- A seminar in Islamabad marked the second anniversary of the death of Syed Ali Gilani, a veteran leader of the Kashmiri freedom movement. Speakers hailed him as a figure of integrity and unwavering commitment, who united Kashmiris and brought international attention to their cause.
- Gilani, who died on September 1, 2021, had been under house arrest by Indian authorities for over a decade. His prolonged detainment was cited by seminar participants as an emblematic human rights concern in the disputed Kashmir region, drawing attention to broader issues of political repression.
- The event concluded with calls for international bodies, including the United Nations, to take urgent action on the Kashmir issue. The seminar served as a poignant reminder of the unresolved tensions between India and Pakistan over the region, renewing focus on the enduring and complex struggle for Kashmiri self-determination.
A seminar held today in Pakistan’s capital paid tribute to Syed Ali Gilani, the late veteran Hurriyat leader, marking the second anniversary of his Martyrdom. Gilani passed away on September 1, 2021, at his home in Srinagar, where he had been under house arrest imposed by Indian authorities for over a decade.
The event was co-hosted by Friends of Kashmir and the Kashmir Media Service, drawing a host of speakers who praised Gilani’s contributions to the Kashmiri freedom movement.
Eulogizing Gilani, the speakers described him as a symbol of integrity, steadfast commitment, and visionary leadership in the struggle for Kashmir’s autonomy. They emphasized that Gilani was instrumental in uniting the people of Kashmir in pursuit of their collective aspirations, articulating the region’s cause with unprecedented clarity.
“The legacy of Syed Ali Gilani serves as a guiding light for future generations of Kashmiris,” said one speaker, emphasizing that his life and struggles will continue to inspire the ongoing movement for Kashmiri self-determination.
Gilani’s long-standing house arrest and subsequent passing have been focal points of international attention, highlighting the strained relations between India and Pakistan over the disputed territory of Kashmir. His death anniversary serves as a somber reminder of the unresolved issues surrounding the region and the figures who have come to symbolize its complex history.
On the second anniversary of the death of veteran Hurriyat leader Syed Ali Gilani, a seminar was held in Islamabad today to commemorate his enduring influence on the Kashmiri freedom movement. The event, co-sponsored by Friends of Kashmir and the Kashmir Media Service, drew intellectuals, politicians, and activists who gathered to pay tribute to Gilani. He died on September 1, 2021, in his residence in Srinagar, where he had been under house arrest by Indian authorities for over ten years.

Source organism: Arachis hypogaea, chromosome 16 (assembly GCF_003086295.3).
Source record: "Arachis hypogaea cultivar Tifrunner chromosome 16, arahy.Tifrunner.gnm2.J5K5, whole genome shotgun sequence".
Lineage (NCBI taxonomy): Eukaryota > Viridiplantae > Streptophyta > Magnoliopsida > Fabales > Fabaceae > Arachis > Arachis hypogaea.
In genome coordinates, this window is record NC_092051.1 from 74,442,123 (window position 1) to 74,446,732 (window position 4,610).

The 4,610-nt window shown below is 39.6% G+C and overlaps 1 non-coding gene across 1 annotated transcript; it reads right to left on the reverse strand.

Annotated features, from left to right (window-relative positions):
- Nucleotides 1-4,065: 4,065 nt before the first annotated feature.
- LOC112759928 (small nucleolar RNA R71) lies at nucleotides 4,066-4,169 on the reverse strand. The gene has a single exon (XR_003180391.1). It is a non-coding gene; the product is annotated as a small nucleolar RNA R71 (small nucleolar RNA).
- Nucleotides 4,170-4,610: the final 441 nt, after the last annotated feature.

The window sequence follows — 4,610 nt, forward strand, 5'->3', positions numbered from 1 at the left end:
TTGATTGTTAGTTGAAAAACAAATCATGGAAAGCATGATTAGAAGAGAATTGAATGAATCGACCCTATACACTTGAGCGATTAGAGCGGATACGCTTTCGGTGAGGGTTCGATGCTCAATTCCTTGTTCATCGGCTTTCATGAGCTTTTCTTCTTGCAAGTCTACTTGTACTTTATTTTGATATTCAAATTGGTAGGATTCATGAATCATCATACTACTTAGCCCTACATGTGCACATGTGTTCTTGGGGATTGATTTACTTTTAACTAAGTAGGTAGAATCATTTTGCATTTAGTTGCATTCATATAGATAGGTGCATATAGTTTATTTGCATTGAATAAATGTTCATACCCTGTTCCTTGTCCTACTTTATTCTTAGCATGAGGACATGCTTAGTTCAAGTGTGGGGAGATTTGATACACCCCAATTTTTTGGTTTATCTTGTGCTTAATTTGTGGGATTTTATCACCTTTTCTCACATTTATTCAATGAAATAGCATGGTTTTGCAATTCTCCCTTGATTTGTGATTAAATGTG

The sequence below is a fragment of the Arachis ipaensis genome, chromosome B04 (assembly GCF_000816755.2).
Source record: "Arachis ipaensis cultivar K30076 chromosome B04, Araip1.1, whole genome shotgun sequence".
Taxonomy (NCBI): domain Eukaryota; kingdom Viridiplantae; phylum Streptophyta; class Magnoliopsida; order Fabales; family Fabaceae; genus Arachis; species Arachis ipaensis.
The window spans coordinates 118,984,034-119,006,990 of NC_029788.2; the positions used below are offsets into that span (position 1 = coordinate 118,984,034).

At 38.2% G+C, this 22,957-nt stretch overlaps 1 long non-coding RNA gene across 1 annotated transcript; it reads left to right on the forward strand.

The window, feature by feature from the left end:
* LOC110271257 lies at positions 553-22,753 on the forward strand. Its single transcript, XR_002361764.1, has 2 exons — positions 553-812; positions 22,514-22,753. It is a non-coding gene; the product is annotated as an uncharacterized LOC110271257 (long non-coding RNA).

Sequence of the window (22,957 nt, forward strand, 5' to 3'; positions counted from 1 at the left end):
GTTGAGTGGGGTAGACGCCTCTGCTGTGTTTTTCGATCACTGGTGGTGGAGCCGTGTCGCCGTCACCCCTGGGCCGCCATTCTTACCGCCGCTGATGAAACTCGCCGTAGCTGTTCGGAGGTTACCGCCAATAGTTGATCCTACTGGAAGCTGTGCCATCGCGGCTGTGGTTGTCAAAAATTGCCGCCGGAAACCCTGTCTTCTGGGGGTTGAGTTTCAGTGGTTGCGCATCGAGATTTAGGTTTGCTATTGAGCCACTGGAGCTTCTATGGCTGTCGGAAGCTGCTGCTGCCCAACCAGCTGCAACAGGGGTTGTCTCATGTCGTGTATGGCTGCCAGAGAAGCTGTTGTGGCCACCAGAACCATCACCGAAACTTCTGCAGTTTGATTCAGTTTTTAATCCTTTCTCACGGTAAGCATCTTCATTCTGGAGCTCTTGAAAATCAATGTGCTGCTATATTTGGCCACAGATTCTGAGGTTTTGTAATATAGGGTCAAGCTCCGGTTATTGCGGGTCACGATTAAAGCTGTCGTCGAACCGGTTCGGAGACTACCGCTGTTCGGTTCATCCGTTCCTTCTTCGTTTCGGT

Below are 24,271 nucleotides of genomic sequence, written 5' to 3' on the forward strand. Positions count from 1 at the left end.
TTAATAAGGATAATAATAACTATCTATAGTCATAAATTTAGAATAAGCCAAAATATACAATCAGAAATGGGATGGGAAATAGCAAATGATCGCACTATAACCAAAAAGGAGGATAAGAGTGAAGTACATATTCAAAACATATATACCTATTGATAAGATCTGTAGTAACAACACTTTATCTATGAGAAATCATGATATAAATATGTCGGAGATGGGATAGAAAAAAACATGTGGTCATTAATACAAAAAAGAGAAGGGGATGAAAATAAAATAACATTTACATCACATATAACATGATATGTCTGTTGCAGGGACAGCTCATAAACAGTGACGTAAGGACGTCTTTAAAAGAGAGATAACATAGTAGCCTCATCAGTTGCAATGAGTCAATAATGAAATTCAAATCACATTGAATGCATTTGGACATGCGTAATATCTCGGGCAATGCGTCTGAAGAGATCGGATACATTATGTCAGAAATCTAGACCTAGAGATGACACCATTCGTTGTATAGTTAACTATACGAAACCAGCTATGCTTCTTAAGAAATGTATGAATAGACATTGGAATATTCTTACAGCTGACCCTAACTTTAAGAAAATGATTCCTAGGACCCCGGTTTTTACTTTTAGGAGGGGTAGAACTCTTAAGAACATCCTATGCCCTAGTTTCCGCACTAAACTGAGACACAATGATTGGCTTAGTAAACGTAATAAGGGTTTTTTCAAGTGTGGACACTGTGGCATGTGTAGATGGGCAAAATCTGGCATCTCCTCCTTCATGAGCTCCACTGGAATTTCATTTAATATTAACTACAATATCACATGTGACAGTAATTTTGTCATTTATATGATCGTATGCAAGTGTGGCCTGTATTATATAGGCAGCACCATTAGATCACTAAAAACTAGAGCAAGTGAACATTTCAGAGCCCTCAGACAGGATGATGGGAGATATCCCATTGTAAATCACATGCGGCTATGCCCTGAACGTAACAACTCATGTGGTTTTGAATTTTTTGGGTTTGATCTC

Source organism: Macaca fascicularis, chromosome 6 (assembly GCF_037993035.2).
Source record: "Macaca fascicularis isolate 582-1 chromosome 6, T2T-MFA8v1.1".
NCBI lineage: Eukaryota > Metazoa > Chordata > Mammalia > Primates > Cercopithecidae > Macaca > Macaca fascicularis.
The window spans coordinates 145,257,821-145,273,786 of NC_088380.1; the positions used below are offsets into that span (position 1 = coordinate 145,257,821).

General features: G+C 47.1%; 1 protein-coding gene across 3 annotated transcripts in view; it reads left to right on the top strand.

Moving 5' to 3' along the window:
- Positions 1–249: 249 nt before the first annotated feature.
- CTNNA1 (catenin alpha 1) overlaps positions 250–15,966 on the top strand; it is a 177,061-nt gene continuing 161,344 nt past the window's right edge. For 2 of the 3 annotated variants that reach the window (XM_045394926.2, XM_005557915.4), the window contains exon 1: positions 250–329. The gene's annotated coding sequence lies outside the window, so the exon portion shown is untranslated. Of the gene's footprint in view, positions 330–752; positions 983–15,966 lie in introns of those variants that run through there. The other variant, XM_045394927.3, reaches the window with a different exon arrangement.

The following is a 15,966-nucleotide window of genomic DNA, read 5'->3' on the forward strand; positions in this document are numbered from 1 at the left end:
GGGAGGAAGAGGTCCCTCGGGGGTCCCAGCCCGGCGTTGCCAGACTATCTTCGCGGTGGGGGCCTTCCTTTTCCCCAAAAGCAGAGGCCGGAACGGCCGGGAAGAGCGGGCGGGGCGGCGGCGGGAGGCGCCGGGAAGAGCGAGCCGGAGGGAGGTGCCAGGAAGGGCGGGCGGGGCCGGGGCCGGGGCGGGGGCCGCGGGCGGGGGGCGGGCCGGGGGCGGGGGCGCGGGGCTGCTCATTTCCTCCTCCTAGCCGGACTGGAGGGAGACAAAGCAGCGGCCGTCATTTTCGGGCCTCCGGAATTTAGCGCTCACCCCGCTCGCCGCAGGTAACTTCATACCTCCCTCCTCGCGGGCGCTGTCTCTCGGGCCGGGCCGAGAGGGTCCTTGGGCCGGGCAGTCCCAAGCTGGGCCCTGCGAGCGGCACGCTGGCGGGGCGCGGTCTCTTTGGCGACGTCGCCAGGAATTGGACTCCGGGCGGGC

Speakers at the seminar hailed Gilani as a towering figure of moral integrity, unwavering commitment, and visionary leadership. They attributed the coherent articulation of the Kashmiri cause on international platforms to Gilani’s lifetime of struggle and advocacy.
“Syed Ali Gilani was more than a leader; he was an institution in himself. His work and sacrifice have laid down a roadmap for Kashmiri self-determination,” said one of the speakers. “It’s upon us to ensure that his teachings and ideals live on.”
Another speaker emphasized the unity that Gilani was able to foster among different factions in Kashmir, stating, “In a region fraught with divisions, Gilani was a unifying force. He united Kashmiris under a single banner, channeling their aspirations for freedom into a movement that has resonated globally.”
Several participants also pointed out that Gilani’s life serves as a poignant narrative that underscores the human rights concerns in the region. His prolonged house arrest by Indian authorities was repeatedly cited as a violation of international law and an example of the restrictions faced by pro-independence leaders in Kashmir.
The seminar concluded with a call to international bodies, including the United Nations, to take immediate and substantive measures to address the issue of Kashmir, recognizing the rights and aspirations of its people for self-determination. Participants also urged for increased media coverage on the region, calling attention to what they described as a “media blackout” imposed by Indian authorities.
As the second anniversary of Gilani’s death comes to a close, his life and mission are reignited as a subject of international focus, emphasizing not just the role he played but also the unresolved and contentious issue of Kashmir itself. His passing remains a point of diplomatic tension between India and Pakistan, drawing attention to the longstanding and often volatile dispute over the region.